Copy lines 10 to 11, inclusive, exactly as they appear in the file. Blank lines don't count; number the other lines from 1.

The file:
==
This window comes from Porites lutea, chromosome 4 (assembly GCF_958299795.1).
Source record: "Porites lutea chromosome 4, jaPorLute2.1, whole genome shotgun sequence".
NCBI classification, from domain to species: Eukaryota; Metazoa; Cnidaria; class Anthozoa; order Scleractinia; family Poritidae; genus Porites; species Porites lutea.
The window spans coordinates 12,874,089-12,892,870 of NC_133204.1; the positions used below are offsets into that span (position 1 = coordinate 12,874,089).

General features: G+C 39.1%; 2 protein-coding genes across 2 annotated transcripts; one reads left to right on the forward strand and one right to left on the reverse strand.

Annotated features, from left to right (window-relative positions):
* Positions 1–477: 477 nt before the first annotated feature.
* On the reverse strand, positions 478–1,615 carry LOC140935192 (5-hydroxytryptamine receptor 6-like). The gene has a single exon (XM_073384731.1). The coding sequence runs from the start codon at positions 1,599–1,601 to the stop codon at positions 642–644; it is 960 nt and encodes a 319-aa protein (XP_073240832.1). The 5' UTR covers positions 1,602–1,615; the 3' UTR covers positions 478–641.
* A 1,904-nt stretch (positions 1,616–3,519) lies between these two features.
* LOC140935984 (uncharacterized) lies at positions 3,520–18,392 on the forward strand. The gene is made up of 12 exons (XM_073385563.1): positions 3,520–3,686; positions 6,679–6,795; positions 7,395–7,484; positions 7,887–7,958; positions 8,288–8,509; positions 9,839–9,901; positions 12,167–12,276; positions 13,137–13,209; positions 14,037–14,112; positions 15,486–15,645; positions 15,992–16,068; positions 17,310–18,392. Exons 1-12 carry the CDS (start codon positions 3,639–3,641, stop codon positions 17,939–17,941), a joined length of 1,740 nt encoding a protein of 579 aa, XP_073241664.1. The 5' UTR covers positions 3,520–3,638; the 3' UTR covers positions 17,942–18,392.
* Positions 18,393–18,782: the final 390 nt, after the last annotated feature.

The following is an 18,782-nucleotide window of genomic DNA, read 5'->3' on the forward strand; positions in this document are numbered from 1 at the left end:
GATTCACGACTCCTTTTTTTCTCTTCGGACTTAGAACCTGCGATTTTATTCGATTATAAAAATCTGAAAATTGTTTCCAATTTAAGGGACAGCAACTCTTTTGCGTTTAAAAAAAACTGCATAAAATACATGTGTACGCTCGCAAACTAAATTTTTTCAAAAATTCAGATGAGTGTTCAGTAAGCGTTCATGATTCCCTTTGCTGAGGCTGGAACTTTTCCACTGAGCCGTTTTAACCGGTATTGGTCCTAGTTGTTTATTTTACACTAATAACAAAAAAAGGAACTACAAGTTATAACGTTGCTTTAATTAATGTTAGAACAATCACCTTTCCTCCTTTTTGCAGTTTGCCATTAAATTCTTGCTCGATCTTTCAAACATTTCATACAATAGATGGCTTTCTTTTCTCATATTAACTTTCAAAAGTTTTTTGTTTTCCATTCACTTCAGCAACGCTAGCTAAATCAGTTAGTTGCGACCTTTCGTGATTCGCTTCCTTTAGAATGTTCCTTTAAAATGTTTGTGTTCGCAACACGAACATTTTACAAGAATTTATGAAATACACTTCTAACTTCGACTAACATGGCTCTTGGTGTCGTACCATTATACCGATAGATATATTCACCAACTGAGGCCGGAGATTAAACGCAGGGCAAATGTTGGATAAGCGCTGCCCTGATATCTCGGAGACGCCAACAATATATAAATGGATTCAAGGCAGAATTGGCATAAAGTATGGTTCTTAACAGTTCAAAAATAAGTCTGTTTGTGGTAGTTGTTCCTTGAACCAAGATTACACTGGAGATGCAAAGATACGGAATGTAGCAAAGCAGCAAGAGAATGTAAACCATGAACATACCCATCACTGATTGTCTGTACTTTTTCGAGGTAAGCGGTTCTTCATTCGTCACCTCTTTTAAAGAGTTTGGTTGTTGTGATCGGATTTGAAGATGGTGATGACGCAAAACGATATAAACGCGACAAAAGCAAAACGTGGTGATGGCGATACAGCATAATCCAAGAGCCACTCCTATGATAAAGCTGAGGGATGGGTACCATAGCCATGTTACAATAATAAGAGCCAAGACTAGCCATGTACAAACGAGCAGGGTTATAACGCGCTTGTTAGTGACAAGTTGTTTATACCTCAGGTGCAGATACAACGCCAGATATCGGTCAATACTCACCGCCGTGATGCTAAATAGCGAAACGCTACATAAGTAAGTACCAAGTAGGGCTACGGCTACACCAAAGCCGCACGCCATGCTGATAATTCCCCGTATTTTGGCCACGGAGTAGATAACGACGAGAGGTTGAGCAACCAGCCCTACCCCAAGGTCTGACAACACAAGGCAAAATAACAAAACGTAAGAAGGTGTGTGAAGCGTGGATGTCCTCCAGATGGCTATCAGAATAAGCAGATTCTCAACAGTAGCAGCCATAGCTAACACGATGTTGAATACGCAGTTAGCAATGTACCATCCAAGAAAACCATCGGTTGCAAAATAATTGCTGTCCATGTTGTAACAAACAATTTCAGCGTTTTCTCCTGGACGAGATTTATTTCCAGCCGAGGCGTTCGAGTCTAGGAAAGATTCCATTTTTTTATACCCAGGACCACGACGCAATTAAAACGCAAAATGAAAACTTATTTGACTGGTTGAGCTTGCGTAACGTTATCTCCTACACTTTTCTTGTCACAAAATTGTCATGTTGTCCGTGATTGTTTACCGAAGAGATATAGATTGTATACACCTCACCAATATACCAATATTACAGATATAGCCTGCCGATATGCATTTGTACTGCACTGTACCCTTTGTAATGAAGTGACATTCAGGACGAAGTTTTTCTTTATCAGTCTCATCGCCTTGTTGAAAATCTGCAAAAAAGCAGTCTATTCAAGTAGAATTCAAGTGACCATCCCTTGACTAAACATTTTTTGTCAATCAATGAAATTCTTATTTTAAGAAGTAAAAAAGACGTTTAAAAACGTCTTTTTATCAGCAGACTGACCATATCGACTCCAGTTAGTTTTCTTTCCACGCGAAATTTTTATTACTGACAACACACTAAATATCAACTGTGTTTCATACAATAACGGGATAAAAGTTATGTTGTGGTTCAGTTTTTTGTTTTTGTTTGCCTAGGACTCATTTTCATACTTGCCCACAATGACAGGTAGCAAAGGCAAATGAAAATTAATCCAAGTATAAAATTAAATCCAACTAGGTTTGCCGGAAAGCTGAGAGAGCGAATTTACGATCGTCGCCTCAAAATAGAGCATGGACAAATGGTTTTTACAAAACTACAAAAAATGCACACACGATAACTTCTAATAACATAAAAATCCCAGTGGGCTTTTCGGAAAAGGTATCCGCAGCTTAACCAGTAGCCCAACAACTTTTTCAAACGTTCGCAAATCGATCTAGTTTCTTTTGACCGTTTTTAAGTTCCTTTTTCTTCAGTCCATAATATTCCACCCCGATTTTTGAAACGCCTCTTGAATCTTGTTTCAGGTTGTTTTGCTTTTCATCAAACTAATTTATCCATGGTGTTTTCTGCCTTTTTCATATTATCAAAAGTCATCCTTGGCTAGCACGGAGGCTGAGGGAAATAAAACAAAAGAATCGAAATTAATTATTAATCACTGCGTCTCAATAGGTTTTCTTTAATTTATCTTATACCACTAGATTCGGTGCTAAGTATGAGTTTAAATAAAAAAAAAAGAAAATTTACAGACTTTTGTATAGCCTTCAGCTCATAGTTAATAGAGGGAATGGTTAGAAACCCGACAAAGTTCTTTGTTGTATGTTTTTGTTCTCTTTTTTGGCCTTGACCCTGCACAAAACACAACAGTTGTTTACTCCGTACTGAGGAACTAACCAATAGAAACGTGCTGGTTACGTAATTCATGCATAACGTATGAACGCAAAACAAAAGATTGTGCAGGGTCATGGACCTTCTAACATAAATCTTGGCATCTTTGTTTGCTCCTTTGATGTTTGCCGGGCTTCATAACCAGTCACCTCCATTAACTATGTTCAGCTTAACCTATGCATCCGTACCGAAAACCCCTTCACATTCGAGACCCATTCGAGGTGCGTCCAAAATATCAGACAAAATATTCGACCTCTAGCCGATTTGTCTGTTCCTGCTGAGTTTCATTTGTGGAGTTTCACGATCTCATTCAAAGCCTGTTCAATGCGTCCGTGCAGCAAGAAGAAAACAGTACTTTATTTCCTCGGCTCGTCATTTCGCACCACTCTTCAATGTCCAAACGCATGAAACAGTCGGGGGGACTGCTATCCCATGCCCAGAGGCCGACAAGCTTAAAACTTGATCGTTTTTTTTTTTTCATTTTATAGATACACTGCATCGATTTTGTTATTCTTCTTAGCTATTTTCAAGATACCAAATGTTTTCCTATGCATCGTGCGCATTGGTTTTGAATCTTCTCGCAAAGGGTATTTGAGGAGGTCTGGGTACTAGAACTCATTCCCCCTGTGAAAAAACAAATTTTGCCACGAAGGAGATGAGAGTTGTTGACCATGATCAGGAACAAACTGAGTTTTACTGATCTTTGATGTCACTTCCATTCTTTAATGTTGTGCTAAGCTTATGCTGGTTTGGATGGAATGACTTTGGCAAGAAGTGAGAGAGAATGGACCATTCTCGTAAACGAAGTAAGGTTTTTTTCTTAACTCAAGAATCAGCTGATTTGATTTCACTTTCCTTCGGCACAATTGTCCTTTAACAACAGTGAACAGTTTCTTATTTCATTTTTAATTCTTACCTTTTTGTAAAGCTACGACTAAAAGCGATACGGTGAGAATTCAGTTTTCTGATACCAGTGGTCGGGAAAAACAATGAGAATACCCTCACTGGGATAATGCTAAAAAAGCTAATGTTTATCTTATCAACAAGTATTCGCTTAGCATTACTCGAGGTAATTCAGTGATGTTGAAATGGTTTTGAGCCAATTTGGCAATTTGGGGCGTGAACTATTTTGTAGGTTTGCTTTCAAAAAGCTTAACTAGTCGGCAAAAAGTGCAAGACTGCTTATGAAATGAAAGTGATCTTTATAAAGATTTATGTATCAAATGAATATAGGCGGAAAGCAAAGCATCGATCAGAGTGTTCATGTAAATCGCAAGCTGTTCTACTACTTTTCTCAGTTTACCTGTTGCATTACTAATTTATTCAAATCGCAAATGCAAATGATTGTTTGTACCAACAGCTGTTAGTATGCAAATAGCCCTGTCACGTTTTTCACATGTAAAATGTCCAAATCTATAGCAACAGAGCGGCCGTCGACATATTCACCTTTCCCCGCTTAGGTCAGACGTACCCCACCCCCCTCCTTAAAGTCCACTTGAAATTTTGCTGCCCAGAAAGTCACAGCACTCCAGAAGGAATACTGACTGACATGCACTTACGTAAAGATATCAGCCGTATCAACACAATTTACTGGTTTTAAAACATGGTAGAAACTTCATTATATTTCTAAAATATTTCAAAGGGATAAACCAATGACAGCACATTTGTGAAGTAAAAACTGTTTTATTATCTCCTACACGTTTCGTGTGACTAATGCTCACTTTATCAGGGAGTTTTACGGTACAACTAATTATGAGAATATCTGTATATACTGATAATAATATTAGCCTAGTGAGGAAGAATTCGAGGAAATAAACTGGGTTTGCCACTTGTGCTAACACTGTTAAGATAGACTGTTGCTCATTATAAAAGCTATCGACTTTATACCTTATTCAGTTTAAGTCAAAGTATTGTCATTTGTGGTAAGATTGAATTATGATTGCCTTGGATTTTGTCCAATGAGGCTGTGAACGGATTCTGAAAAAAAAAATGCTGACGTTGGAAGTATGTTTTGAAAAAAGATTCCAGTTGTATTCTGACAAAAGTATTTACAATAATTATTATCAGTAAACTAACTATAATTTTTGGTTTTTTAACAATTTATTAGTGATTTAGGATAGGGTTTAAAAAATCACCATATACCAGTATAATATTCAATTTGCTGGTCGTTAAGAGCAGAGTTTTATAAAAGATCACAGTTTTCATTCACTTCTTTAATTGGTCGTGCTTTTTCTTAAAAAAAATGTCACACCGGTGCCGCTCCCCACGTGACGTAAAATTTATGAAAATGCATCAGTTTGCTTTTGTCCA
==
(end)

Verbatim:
* LOC140935984 (uncharacterized) lies at positions 3,520–18,392 on the forward strand. The gene is made up of 12 exons (XM_073385563.1): positions 3,520–3,686; positions 6,679–6,795; positions 7,395–7,484; positions 7,887–7,958; positions 8,288–8,509; positions 9,839–9,901; positions 12,167–12,276; positions 13,137–13,209; positions 14,037–14,112; positions 15,486–15,645; positions 15,992–16,068; positions 17,310–18,392. Exons 1-12 carry the CDS (start codon positions 3,639–3,641, stop codon positions 17,939–17,941), a joined length of 1,740 nt encoding a protein of 579 aa, XP_073241664.1. The 5' UTR covers positions 3,520–3,638; the 3' UTR covers positions 17,942–18,392.
* Positions 18,393–18,782: the final 390 nt, after the last annotated feature.